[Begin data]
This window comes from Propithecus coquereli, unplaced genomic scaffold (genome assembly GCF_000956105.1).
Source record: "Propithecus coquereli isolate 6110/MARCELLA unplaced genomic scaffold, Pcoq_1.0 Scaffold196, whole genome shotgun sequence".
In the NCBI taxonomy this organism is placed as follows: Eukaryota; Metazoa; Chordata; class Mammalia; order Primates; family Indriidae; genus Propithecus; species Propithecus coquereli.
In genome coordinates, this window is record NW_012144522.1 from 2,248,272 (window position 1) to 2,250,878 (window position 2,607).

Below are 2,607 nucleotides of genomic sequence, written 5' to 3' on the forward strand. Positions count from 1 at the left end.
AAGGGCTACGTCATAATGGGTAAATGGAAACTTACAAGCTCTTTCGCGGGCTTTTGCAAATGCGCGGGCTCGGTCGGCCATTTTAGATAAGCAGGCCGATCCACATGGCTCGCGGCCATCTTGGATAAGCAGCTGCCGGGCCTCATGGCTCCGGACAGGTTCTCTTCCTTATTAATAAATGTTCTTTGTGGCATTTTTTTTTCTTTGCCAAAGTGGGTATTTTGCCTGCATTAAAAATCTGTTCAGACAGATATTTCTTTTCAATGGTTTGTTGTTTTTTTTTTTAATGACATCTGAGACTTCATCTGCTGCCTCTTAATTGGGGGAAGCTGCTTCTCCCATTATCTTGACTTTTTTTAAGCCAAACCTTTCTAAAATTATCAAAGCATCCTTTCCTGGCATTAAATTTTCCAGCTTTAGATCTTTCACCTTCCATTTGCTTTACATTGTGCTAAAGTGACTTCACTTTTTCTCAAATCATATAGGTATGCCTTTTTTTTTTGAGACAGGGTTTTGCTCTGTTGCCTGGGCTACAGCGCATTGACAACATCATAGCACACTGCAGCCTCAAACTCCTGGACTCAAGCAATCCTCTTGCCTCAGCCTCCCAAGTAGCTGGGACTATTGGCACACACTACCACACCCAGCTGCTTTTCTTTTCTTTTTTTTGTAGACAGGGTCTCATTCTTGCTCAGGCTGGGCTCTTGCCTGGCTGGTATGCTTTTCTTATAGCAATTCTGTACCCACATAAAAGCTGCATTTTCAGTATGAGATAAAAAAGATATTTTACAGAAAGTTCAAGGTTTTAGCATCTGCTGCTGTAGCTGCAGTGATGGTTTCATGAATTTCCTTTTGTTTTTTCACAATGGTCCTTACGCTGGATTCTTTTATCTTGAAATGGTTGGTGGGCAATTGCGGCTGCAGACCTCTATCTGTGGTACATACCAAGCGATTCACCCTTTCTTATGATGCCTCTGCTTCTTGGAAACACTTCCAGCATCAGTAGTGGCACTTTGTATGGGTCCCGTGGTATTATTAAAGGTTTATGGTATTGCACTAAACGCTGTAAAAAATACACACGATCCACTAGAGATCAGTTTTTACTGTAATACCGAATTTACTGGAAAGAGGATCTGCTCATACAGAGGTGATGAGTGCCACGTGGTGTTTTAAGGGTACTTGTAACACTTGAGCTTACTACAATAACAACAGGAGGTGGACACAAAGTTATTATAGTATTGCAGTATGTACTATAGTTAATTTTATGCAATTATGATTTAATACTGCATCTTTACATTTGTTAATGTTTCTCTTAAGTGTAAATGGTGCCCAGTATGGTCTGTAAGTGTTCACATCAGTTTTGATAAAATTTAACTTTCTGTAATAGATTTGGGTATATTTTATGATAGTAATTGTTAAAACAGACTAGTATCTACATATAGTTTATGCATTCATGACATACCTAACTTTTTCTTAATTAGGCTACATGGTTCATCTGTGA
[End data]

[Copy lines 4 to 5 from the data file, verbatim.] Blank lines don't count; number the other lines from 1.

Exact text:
In genome coordinates, this window is record NW_012144522.1 from 2,248,272 (window position 1) to 2,250,878 (window position 2,607).

Below are 2,607 nucleotides of genomic sequence, written 5' to 3' on the forward strand. Positions count from 1 at the left end.